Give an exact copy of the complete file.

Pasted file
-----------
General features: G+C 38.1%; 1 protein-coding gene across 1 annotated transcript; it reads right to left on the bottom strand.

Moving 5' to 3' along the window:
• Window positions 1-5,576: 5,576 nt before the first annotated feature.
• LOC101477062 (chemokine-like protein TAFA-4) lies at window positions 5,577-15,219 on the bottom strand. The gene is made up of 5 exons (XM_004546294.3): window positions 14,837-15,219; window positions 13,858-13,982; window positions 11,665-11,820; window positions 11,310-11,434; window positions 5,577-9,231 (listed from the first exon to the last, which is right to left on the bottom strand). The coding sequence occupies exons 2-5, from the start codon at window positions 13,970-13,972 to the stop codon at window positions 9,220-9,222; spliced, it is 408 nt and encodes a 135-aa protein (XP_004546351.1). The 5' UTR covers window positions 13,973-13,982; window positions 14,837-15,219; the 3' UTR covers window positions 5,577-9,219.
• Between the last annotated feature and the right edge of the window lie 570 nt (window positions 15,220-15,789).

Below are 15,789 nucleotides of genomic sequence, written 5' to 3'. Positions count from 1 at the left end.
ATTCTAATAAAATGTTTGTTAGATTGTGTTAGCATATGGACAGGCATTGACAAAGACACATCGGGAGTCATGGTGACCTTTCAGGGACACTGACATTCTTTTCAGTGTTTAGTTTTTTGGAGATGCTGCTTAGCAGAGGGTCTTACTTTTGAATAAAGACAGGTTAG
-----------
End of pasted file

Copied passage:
General features: G+C 38.1%; 1 protein-coding gene across 1 annotated transcript; it reads right to left on the bottom strand.

Moving 5' to 3' along the window:
• Window positions 1-5,576: 5,576 nt before the first annotated feature.
• LOC101477062 (chemokine-like protein TAFA-4) lies at window positions 5,577-15,219 on the bottom strand. The gene is made up of 5 exons (XM_004546294.3): window positions 14,837-15,219; window positions 13,858-13,982; window positions 11,665-11,820; window positions 11,310-11,434; window positions 5,577-9,231 (listed from the first exon to the last, which is right to left on the bottom strand). The coding sequence occupies exons 2-5, from the start codon at window positions 13,970-13,972 to the stop codon at window positions 9,220-9,222; spliced, it is 408 nt and encodes a 135-aa protein (XP_004546351.1). The 5' UTR covers window positions 13,973-13,982; window positions 14,837-15,219; the 3' UTR covers window positions 5,577-9,219.
• Between the last annotated feature and the right edge of the window lie 570 nt (window positions 15,220-15,789).

Below are 15,789 nucleotides of genomic sequence, written 5' to 3'. Positions count from 1 at the left end.
ATTCTAATAAAATGTTTGTTAGATTGTGTTAGCATATGGACAGGCATTGACAAAGACACATCGGGAGTCATGGTGACCTTTCAGGGACACTGACATTCTTTTCAGTGTTTAGTTTTTTGGAGATGCTGCTTAGCAGAGGGTCTTACTTTTGAATAAAGACAGGTTAG